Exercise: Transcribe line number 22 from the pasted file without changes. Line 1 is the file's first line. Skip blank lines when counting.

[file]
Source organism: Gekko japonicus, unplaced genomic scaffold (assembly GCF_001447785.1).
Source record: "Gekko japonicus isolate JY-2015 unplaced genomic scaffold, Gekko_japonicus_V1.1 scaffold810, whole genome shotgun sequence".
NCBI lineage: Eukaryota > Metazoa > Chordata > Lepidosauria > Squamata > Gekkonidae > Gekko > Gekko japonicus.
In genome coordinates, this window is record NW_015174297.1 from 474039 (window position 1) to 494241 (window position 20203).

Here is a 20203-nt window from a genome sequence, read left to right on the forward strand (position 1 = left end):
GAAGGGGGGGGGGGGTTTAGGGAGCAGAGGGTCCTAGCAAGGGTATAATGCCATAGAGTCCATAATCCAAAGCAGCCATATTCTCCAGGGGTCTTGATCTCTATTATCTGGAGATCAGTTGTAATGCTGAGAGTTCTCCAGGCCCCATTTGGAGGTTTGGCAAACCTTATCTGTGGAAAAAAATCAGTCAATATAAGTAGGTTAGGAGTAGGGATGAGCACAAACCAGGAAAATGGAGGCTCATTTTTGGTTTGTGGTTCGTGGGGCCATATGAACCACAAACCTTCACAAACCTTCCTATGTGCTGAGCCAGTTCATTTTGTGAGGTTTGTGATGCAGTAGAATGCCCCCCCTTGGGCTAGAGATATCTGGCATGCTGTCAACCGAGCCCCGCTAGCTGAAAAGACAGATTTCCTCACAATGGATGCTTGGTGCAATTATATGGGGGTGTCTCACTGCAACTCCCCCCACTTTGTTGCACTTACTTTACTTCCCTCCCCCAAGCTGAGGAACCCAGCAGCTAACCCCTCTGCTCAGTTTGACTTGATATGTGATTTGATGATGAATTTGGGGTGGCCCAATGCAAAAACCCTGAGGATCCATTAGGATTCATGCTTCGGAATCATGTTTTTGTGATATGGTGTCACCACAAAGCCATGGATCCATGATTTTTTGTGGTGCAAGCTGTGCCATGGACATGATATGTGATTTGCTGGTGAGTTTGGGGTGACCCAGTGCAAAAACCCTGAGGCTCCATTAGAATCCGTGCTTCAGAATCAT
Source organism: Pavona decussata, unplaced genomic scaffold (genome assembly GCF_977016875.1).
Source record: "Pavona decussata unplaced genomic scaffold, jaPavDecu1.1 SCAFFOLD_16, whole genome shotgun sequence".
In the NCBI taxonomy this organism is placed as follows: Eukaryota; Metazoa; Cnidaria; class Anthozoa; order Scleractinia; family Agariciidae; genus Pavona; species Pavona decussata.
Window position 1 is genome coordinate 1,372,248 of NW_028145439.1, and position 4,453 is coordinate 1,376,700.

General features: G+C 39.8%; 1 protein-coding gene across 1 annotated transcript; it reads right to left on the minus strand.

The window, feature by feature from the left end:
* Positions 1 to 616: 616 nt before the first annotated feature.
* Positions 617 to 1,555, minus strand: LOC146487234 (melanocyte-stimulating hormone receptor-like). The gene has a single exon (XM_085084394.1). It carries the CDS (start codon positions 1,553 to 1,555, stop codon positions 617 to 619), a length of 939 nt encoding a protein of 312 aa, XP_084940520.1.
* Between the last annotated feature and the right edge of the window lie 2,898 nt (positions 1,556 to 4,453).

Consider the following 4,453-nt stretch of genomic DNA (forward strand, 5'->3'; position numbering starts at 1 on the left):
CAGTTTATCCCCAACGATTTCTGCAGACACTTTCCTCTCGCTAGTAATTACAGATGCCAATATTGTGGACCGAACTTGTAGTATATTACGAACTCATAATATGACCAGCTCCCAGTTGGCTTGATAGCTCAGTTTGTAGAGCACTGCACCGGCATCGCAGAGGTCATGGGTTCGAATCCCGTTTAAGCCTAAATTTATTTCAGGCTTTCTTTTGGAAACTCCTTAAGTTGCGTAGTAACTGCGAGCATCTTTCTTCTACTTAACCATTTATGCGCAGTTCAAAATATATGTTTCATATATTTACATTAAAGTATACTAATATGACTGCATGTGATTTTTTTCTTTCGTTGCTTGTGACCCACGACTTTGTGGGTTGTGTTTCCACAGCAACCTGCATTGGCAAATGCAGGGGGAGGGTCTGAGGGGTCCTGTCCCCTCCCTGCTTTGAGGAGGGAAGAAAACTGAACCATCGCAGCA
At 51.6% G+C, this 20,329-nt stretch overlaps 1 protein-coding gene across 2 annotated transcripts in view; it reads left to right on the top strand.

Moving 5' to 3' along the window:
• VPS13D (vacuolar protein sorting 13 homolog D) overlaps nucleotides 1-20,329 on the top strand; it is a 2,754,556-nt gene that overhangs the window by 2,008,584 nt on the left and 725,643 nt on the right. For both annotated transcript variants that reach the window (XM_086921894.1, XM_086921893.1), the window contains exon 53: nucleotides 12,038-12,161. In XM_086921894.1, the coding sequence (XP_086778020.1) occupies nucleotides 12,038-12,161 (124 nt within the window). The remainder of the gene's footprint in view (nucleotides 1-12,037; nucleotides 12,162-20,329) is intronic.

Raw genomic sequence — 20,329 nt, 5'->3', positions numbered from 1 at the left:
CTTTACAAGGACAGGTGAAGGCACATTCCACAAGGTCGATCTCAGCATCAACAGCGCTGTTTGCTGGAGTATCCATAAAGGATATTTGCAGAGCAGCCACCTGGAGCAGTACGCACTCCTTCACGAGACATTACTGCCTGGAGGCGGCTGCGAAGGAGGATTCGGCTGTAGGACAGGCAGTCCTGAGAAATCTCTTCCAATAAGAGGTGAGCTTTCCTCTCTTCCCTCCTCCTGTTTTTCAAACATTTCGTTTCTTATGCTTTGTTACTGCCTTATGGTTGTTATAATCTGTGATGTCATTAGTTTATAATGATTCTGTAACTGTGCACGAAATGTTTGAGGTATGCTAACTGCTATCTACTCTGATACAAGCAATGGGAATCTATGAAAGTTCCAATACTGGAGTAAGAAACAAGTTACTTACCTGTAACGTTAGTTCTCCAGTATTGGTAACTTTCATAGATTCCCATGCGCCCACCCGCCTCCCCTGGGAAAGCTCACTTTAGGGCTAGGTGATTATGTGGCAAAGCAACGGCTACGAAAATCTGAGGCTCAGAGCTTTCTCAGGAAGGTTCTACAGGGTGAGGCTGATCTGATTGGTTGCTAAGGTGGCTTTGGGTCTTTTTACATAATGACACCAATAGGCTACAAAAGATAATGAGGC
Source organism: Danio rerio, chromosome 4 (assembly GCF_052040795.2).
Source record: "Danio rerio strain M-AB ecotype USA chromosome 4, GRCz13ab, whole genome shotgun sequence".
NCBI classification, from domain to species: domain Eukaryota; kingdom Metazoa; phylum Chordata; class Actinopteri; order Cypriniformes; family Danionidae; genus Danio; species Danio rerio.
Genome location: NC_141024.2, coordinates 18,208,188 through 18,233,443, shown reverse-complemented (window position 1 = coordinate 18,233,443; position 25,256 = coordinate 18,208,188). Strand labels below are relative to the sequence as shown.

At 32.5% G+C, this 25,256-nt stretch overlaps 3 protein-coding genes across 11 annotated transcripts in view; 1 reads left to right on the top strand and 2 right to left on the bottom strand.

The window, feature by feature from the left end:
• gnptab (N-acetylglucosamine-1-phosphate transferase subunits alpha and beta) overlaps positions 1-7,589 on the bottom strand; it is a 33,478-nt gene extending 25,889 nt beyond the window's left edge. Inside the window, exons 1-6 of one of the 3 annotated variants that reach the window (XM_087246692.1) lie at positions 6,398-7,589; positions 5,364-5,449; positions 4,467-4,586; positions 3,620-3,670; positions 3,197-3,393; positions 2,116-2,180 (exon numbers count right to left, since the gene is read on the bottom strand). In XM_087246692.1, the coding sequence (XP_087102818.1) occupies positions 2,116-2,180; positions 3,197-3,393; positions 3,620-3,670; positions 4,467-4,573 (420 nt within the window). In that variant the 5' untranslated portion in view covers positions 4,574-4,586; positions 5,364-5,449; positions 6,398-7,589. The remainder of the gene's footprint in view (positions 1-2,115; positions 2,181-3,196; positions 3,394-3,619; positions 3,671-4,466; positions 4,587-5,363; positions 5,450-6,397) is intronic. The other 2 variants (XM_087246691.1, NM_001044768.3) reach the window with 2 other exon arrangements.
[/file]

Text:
CTTTACAAGGACAGGTGAAGGCACATTCCACAAGGTCGATCTCAGCATCAACAGCGCTGTTTGCTGGAGTATCCATAAAGGATATTTGCAGAGCAGCCACCTGGAGCAGTACGCACTCCTTCACGAGACATTACTGCCTGGAGGCGGCTGCGAAGGAGGATTCGGCTGTAGGACAGGCAGTCCTGAGAAATCTCTTCCAATAAGAGGTGAGCTTTCCTCTCTTCCCTCCTCCTGTTTTTCAAACATTTCGTTTCTTATGCTTTGTTACTGCCTTATGGTTGTTATAATCTGTGATGTCATTAGTTTATAATGATTCTGTAACTGTGCACGAAATGTTTGAGGTATGCTAACTGCTATCTACTCTGATACAAGCAATGGGAATCTATGAAAGTTCCAATACTGGAGTAAGAAACAAGTTACTTACCTGTAACGTTAGTTCTCCAGTATTGGTAACTTTCATAGATTCCCATGCGCCCACCCGCCTCCCCTGGGAAAGCTCACTTTAGGGCTAGGTGATTATGTGGCAAAGCAACGGCTACGAAAATCTGAGGCTCAGAGCTTTCTCAGGAAGGTTCTACAGGGTGAGGCTGATCTGATTGGTTGCTAAGGTGGCTTTGGGTCTTTTTACATAATGACACCAATAGGCTACAAAAGATAATGAGGC